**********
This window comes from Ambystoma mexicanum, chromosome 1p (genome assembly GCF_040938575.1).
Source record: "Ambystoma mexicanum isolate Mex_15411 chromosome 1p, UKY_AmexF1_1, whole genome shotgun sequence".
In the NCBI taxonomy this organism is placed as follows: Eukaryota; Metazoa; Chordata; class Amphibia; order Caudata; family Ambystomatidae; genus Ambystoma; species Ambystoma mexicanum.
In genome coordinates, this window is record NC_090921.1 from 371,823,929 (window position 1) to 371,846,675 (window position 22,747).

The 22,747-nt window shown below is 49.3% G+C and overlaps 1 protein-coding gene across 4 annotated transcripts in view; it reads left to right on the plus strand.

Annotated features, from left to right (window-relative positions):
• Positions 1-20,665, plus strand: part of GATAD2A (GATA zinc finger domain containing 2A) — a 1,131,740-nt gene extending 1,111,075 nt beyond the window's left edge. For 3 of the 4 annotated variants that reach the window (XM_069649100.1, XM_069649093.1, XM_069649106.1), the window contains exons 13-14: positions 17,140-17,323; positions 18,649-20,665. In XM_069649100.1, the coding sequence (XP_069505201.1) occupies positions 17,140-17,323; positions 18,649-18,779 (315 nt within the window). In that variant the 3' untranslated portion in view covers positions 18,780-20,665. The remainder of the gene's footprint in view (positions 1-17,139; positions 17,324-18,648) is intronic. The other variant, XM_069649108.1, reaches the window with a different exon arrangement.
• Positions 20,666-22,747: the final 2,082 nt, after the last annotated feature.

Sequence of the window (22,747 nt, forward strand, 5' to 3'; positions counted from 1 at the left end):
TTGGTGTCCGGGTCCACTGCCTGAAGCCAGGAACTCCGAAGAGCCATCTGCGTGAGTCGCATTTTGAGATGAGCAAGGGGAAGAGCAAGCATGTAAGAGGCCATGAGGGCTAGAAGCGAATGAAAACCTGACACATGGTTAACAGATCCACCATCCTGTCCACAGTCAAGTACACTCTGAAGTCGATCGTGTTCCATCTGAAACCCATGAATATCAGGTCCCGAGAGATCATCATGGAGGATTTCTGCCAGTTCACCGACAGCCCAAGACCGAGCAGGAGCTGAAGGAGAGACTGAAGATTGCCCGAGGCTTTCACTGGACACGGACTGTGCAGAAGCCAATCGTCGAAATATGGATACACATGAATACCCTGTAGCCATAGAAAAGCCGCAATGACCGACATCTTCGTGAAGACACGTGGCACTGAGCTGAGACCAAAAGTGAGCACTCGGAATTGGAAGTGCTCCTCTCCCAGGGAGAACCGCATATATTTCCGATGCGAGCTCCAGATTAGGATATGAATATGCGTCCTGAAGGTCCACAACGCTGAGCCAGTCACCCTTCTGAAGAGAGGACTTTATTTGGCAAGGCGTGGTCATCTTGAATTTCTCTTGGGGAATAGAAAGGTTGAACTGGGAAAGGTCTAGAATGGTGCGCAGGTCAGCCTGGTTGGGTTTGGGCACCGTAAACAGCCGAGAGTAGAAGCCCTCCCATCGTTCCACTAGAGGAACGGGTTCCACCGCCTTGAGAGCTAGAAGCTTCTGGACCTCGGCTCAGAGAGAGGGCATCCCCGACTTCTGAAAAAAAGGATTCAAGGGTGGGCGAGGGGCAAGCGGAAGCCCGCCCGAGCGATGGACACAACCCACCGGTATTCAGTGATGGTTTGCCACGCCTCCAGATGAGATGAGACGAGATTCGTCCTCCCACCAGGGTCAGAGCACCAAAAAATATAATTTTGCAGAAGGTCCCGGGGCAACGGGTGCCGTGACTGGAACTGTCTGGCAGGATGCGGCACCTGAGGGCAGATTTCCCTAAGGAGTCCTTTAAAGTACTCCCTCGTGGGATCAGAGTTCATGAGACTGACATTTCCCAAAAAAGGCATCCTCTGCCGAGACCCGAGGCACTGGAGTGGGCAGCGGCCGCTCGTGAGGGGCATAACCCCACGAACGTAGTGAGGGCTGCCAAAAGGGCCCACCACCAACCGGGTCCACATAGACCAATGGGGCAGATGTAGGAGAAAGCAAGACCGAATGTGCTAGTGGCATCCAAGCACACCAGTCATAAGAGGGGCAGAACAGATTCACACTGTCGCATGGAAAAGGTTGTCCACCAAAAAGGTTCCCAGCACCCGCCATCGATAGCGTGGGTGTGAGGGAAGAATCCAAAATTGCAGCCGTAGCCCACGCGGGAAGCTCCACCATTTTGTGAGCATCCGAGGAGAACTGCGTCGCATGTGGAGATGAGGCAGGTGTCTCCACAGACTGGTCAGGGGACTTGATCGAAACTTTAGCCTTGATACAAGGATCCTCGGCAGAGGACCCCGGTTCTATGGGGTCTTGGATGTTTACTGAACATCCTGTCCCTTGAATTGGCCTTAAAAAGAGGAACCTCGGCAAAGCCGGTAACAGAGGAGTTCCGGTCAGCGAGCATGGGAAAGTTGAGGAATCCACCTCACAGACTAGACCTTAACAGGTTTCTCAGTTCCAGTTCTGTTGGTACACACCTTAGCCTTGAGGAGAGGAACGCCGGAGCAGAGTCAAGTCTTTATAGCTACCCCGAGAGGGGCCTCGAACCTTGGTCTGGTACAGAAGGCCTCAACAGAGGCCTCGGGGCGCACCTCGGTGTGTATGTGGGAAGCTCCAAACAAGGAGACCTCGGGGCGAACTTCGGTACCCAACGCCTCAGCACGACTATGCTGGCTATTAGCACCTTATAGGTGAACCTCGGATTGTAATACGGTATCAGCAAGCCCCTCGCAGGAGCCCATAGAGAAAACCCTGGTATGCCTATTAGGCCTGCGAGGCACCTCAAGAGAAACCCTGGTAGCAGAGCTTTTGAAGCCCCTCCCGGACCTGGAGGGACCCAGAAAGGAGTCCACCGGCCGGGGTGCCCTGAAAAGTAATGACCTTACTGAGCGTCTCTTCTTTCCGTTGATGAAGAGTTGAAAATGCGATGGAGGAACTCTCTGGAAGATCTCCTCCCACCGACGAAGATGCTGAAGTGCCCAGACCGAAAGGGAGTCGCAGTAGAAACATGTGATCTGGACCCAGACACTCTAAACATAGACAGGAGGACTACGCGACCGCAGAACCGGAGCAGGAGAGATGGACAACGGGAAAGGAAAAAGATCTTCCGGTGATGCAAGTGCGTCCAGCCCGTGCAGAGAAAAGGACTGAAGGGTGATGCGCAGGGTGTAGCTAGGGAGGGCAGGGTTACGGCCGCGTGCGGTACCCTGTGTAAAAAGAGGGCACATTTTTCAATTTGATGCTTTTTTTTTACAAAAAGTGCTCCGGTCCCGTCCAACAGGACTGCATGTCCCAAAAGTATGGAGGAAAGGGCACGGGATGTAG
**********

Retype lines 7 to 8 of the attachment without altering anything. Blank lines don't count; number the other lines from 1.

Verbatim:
• Positions 1-20,665, plus strand: part of GATAD2A (GATA zinc finger domain containing 2A) — a 1,131,740-nt gene extending 1,111,075 nt beyond the window's left edge. For 3 of the 4 annotated variants that reach the window (XM_069649100.1, XM_069649093.1, XM_069649106.1), the window contains exons 13-14: positions 17,140-17,323; positions 18,649-20,665. In XM_069649100.1, the coding sequence (XP_069505201.1) occupies positions 17,140-17,323; positions 18,649-18,779 (315 nt within the window). In that variant the 3' untranslated portion in view covers positions 18,780-20,665. The remainder of the gene's footprint in view (positions 1-17,139; positions 17,324-18,648) is intronic. The other variant, XM_069649108.1, reaches the window with a different exon arrangement.
• Positions 20,666-22,747: the final 2,082 nt, after the last annotated feature.